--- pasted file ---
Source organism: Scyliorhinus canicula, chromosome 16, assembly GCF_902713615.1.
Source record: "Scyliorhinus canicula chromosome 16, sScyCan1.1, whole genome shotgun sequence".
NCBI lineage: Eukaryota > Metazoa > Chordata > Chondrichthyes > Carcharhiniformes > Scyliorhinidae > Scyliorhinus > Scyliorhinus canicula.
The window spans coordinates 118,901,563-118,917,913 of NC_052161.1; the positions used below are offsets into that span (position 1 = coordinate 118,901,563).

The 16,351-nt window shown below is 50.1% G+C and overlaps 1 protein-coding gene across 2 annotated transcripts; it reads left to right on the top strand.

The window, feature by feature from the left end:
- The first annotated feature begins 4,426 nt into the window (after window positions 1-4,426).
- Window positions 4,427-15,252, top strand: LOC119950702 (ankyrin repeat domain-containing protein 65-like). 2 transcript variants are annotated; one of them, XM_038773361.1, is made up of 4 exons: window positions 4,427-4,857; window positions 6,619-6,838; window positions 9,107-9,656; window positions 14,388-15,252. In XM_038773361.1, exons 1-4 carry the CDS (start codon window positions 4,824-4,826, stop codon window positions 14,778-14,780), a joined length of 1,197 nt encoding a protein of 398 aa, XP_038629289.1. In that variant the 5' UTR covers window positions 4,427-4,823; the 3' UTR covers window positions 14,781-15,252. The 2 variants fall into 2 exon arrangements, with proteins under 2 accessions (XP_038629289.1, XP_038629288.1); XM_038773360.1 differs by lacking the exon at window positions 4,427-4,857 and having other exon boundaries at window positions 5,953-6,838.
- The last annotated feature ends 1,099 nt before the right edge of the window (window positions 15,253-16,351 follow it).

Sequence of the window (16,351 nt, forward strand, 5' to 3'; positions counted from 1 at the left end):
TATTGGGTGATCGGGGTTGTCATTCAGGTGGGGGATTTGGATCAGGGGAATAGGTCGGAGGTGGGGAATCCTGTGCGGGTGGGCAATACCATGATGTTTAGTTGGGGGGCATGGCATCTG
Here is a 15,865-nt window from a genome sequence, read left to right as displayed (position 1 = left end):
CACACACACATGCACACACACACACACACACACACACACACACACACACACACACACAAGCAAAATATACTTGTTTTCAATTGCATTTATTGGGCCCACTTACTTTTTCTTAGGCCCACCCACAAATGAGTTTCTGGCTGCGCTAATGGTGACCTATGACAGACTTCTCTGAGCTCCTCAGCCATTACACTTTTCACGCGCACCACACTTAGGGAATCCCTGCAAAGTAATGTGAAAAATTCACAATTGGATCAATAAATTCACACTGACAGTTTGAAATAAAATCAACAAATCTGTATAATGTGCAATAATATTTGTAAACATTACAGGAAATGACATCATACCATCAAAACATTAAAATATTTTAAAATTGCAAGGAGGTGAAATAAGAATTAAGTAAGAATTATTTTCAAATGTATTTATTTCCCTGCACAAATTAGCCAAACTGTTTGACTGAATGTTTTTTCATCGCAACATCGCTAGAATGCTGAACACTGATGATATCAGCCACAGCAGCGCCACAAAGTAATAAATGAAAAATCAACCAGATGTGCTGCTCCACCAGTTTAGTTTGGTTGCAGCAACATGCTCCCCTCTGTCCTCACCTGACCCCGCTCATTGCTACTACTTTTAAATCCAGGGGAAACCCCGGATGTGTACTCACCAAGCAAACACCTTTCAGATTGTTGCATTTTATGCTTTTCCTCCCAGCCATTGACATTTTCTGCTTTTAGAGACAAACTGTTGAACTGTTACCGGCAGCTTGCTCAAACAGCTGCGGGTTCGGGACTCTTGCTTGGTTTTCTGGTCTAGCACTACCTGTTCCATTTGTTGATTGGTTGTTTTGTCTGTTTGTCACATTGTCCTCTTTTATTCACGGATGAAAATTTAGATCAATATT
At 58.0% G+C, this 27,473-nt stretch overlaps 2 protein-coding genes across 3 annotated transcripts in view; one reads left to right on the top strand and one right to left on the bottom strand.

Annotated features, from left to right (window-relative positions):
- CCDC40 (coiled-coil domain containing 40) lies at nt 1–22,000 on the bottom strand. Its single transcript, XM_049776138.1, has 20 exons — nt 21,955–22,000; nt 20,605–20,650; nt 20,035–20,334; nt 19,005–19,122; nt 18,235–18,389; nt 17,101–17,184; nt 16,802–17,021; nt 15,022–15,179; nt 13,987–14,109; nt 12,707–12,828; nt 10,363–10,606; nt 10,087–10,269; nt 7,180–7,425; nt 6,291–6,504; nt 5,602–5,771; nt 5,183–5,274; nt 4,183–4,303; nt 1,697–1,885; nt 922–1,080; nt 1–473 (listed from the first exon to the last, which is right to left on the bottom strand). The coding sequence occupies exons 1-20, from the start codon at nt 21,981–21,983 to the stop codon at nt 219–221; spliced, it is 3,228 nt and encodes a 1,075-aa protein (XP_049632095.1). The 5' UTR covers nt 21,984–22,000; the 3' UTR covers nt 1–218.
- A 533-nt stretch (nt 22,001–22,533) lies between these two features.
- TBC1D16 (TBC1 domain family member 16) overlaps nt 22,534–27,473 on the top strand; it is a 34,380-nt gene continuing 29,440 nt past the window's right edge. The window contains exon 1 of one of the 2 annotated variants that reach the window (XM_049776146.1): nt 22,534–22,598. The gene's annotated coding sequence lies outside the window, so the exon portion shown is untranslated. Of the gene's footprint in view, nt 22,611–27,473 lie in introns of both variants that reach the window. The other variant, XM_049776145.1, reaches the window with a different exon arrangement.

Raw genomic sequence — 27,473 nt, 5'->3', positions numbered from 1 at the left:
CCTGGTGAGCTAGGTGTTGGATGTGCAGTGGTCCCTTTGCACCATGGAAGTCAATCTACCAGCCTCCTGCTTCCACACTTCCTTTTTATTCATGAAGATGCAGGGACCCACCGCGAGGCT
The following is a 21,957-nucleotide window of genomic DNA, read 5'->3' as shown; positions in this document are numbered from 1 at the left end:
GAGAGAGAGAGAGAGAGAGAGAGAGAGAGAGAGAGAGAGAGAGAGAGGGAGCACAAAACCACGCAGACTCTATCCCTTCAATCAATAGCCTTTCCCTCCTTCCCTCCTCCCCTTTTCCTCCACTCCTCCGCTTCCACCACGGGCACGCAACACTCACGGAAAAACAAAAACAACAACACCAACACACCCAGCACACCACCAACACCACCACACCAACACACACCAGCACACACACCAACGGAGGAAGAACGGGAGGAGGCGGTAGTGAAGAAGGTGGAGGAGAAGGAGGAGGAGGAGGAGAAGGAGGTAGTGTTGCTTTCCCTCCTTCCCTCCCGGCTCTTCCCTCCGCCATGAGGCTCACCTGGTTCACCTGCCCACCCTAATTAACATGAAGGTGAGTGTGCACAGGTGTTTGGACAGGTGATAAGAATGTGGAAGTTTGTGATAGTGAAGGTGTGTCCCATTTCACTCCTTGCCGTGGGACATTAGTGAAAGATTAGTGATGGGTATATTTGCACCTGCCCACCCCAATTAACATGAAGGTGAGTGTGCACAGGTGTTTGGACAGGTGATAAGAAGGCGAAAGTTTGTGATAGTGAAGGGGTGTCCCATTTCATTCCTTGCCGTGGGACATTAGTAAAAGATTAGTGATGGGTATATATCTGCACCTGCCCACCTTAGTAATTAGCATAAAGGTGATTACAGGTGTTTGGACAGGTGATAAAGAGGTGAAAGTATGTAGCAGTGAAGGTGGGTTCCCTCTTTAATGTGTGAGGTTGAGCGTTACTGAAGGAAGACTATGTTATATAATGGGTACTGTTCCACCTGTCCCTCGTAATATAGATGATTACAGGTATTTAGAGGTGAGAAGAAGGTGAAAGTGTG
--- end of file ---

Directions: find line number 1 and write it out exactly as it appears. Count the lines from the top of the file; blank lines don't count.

Source organism: Scyliorhinus canicula, chromosome 16, assembly GCF_902713615.1.